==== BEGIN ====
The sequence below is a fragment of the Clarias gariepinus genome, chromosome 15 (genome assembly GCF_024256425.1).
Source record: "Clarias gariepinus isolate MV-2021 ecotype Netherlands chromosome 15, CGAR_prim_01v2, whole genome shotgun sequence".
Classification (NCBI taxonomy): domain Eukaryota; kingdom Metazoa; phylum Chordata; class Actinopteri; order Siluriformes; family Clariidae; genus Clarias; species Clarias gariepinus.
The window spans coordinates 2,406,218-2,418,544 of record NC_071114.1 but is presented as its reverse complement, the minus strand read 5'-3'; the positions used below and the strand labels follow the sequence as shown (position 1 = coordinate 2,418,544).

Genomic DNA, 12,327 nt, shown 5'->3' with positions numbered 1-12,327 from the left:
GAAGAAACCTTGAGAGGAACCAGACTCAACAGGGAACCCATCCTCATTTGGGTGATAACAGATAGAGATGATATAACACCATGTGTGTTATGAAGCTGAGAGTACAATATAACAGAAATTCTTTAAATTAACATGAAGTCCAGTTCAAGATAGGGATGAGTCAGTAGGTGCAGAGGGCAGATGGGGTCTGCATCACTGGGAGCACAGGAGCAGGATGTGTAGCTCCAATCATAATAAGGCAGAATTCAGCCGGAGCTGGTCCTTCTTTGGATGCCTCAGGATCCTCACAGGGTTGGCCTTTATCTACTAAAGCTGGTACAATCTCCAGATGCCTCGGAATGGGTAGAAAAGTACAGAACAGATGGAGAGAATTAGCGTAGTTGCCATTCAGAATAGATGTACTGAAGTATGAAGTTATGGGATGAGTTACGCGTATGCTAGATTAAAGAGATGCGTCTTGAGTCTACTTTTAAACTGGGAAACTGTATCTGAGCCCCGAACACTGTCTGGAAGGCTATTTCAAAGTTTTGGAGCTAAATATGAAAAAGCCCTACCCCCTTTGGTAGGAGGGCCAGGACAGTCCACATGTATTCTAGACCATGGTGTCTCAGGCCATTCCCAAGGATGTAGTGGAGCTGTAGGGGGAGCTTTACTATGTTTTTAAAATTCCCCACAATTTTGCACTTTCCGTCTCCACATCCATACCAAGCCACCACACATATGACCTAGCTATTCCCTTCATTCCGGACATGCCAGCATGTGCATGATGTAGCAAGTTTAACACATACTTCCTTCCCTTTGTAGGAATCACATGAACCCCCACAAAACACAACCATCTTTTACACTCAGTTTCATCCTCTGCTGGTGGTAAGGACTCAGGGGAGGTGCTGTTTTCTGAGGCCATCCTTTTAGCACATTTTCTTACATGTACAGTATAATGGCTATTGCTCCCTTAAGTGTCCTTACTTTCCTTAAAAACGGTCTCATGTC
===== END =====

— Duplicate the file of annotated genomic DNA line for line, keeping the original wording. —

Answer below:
The sequence below is a fragment of the Clarias gariepinus genome, chromosome 15 (genome assembly GCF_024256425.1).
Source record: "Clarias gariepinus isolate MV-2021 ecotype Netherlands chromosome 15, CGAR_prim_01v2, whole genome shotgun sequence".
Classification (NCBI taxonomy): domain Eukaryota; kingdom Metazoa; phylum Chordata; class Actinopteri; order Siluriformes; family Clariidae; genus Clarias; species Clarias gariepinus.
The window spans coordinates 2,406,218-2,418,544 of record NC_071114.1 but is presented as its reverse complement, the minus strand read 5'-3'; the positions used below and the strand labels follow the sequence as shown (position 1 = coordinate 2,418,544).

Genomic DNA, 12,327 nt, shown 5'->3' with positions numbered 1-12,327 from the left:
GAAGAAACCTTGAGAGGAACCAGACTCAACAGGGAACCCATCCTCATTTGGGTGATAACAGATAGAGATGATATAACACCATGTGTGTTATGAAGCTGAGAGTACAATATAACAGAAATTCTTTAAATTAACATGAAGTCCAGTTCAAGATAGGGATGAGTCAGTAGGTGCAGAGGGCAGATGGGGTCTGCATCACTGGGAGCACAGGAGCAGGATGTGTAGCTCCAATCATAATAAGGCAGAATTCAGCCGGAGCTGGTCCTTCTTTGGATGCCTCAGGATCCTCACAGGGTTGGCCTTTATCTACTAAAGCTGGTACAATCTCCAGATGCCTCGGAATGGGTAGAAAAGTACAGAACAGATGGAGAGAATTAGCGTAGTTGCCATTCAGAATAGATGTACTGAAGTATGAAGTTATGGGATGAGTTACGCGTATGCTAGATTAAAGAGATGCGTCTTGAGTCTACTTTTAAACTGGGAAACTGTATCTGAGCCCCGAACACTGTCTGGAAGGCTATTTCAAAGTTTTGGAGCTAAATATGAAAAAGCCCTACCCCCTTTGGTAGGAGGGCCAGGACAGTCCACATGTATTCTAGACCATGGTGTCTCAGGCCATTCCCAAGGATGTAGTGGAGCTGTAGGGGGAGCTTTACTATGTTTTTAAAATTCCCCACAATTTTGCACTTTCCGTCTCCACATCCATACCAAGCCACCACACATATGACCTAGCTATTCCCTTCATTCCGGACATGCCAGCATGTGCATGATGTAGCAAGTTTAACACATACTTCCTTCCCTTTGTAGGAATCACATGAACCCCCACAAAACACAACCATCTTTTACACTCAGTTTCATCCTCTGCTGGTGGTAAGGACTCAGGGGAGGTGCTGTTTTCTGAGGCCATCCTTTTAGCACATTTTCTTACATGTACAGTATAATGGCTATTGCTCCCTTAAGTGTCCTTACTTTCCTTAAAAACGGTCTCATGTC